I shall move the parishinors to quiet and concorde, and not geve them cause of offence, and shall helpe to reconcile them whiche be at variance, to my uttermoste power.

I shall bringe in, to my Ordinarie, testimonye of my behaviour, from the honeste of the parishe where I dwell, within one half yere nexte followinge.

I shall reade dailie at the leaste one chapter of the Olde Testament, and another of the Newe, withe good advisement, to the increase of my knowledge.

I do also faithfullie promyse in my parson, to use and exercise my office and place to the honor of God, to the quiet of the Queenes subjectes within my charge, in truthe, concorde, and unytie. And also to observe, keepe, and mayntene suche order and unyformytie in all external pollicie, rites, and ceremonies of the churche, as by the lawes, good usages, and orders, are alreadye well provided and establisshed.

I shall not openlie intermedle withe anye artificers occupacions, as covetouslye to seeke a gaine therebye, havinge in ecclesiastical lyvinge to the somme of twentie nobles, or above, by yere.

BOOK

II.

Number XXIX.
Dean Nowel's letter to Secretary Cecyl ; in justification of

himself for some words spoken in his sermon at Court.

MSS. Cecilian.

Sal. in Christo. SYR, The vere occasion of my speakinge yesterday ageinst the book of late dedicate to the Queenes Majesty, was the unreverent impudencie of the author thereof, not abashing to dedicate so leude a booke to soo learned a Prince; and, which is moore, a booke soo unhonest in manie places of it, to his most gracious Soveraigne, et Principi et Virgini. To whose Majestie had the said author borne due reverence, he wolde either not have dedicate hys book, being suche, to suche a Prince; or wolde have absteined from suche kind of unshamefaste wrytinge, in a booke to her Majestie to be dedicated. And indede that due reverence to my gracious Soveraigne, soo lackinge in that booke, soo lyked of summe (as I thinke) undiscreet subjectes, moved me to showe my mislikinge of the same, and of their judgments alsoo. Which my doynge, thogh it fell out sumwhat otherwyse than I, soo longe accustomed to my Soveraignes gracious patience with me, could well forsee; yet what error soever was admitted in the utterance thereof, I doo enjoy the testimonies of sounde doctrine, recorded as wel in the Scriptures, as the auncient Doctors, and the conscience of a good intent, and most humble reverence towards my most gracious Soveraign, às knoweth God, who ever preserve your Honour and all yours. At my house, 8. March, 1564. Your Honours to commande,

A. Nowell.

My transition was from Dame Grace's books burned, to images, termed The Bookes of Ideots, which I took as not altogether impertinent.

BOOK Number XXX

II. A letter of Sampson and Humphrey, to the Archbishop of 53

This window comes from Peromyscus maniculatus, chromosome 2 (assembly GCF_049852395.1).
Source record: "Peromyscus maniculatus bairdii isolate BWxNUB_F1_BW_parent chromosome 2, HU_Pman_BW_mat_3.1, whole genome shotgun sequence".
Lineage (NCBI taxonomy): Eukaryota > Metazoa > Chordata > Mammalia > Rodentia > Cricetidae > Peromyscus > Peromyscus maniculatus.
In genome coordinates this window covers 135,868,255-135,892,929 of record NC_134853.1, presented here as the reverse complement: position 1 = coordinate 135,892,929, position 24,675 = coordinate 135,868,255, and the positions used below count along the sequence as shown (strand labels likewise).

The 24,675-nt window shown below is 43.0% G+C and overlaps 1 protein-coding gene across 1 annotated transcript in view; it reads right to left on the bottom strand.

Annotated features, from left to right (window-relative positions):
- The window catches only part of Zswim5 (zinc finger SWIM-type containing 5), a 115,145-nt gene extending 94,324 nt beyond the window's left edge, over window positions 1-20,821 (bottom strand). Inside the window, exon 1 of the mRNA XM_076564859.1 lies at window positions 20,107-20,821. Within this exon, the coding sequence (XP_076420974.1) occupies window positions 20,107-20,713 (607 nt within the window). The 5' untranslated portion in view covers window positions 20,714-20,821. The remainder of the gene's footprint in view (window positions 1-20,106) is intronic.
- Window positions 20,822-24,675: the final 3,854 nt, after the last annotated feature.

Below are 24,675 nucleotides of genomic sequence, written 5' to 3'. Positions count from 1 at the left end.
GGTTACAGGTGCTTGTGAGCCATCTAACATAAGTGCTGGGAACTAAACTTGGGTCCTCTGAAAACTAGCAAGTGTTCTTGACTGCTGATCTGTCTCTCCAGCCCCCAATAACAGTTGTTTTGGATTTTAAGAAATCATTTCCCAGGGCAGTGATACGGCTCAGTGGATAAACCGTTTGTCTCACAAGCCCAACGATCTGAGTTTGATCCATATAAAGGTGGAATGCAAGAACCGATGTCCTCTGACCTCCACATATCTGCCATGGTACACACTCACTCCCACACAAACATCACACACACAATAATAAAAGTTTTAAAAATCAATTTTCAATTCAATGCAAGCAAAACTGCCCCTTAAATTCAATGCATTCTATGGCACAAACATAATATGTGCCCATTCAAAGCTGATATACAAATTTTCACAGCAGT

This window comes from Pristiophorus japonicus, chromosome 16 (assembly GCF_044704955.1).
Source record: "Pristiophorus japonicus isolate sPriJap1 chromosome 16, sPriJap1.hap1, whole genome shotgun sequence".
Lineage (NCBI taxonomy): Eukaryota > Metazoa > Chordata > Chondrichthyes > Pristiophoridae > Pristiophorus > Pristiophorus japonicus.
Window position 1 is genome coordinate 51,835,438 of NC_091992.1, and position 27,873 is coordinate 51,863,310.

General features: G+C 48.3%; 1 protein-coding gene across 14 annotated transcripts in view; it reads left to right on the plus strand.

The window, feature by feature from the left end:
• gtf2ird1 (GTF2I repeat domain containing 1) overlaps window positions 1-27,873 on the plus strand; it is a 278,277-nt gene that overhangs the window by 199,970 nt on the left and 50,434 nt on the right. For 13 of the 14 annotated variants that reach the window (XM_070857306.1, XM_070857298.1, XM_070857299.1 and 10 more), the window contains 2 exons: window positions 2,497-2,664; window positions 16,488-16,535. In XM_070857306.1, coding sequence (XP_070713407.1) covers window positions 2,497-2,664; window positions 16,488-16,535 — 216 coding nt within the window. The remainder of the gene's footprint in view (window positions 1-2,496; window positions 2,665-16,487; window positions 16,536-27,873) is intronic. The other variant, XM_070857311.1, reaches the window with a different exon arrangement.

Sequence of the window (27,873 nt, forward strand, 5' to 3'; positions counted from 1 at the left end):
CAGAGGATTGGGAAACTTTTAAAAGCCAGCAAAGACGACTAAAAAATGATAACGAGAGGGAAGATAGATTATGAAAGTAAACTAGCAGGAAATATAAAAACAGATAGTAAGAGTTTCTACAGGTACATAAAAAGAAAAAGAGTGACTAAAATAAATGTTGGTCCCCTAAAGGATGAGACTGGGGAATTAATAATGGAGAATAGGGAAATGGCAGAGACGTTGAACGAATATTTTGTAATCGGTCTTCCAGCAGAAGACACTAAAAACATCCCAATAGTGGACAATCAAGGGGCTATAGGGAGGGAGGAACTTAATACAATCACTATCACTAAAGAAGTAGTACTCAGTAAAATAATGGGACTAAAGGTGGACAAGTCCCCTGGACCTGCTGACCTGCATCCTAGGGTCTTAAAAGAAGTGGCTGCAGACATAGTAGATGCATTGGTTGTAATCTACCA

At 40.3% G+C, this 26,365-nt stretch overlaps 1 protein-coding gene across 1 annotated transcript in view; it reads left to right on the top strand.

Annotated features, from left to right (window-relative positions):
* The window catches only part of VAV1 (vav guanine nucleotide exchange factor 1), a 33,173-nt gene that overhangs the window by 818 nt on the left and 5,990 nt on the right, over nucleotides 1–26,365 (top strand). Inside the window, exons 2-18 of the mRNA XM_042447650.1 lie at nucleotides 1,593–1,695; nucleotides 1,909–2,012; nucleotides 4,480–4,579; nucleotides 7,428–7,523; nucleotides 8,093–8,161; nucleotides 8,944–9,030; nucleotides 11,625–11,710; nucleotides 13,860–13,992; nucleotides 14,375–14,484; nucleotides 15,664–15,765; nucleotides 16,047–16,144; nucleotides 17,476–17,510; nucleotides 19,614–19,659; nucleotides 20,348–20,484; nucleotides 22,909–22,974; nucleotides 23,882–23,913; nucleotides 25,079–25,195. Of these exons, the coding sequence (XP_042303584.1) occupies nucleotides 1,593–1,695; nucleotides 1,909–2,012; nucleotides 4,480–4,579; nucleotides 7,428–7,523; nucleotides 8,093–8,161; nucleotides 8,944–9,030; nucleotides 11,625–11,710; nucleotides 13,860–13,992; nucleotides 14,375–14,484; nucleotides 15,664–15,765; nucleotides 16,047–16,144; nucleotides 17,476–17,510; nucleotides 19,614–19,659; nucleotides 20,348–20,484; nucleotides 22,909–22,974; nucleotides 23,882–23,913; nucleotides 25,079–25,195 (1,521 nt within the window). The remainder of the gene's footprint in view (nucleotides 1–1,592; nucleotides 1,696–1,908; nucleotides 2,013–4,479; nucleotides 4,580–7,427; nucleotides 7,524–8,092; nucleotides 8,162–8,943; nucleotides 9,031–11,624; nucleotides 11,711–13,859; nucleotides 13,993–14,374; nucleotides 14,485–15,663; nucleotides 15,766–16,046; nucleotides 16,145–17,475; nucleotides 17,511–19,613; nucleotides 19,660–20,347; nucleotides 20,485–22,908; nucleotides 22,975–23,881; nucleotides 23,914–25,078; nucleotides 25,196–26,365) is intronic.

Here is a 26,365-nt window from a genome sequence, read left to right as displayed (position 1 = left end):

Canterbury, and the Bishops of London, Winchester, Ely, and Lincoln, the Queen's Commissioners ecclesiastical; to bear with their non-compliance, relating to the ceremonies.

ET novum et singulare videri potest, paucos homines MSS. penes multitudini, privatos authoritati, obscuros vobis, et doctrinæ me. et pietatis gloria celebratis, propter lanam et linum, vel dicto vel facto, aut velle aut audere obstrepere. Equidem ingenuè fatemur, et coram Domino testamur, patres et fratres in Christo observandi, ut singularis nostra in religione suavissima conspiratio fuit, et est perjucunda; sic hac nostra vel levi à vobis dissensione in vita nihil accidisse acerbius. Quanquam illud nos recreare solet, et vos consolari debet, discordare quidem nos, at concordi discordia; evangelice non papisticè, fraternè non virulentè; sine dente et stomacho, utrosque, sine zelo tamen et fervore neutros, dissidere; in capite Christo antesignano nostro, omnes et singulos idem evangelium, eandem fidem profiteri: in rebus natura sua planè adiaphoris suum quenque spiritum, et studium sequi; ubi libertati esse locus potest sæpe, charitati autem esse debet semper: ubi non statim rumpitur unitas, nec obscuratur veritas, ubi aliqua ceremoniarum cernitur varietas. Vidit hoc Augustinus, sabbatho alios prandisse, alios rursus jejunâsse, et in una Ecclesia, -uniusque regionis Ecclesiis dissimilitudinem extitisse. Vidit Socrates, homines qui ejusdem sunt fidei, de ritibus inter se dissensisse. Vidit Theodoretus, ab omni antiquitate hanc in Ecclesia consuetudinem mansisse, ut hic abstinentiam amplecteretur, ille esculentis vesceretur: nec hic judicaret illum, nec ille reprehenderet alterum, et omnes tamen claros, insignesque redderet lex concordiæ. Discessit à Constantini decreto, aliarum Ecclesiarum exemplum sequuta, nostra Britannia. Dissensit à Carolo clerus Ravennas: imò à Barnabą. Paulus, à Paulo Petrus, à Petro condiscipulus Joannes: ab hujus successoribus Romanis, illius sectatores Asiani. Utinam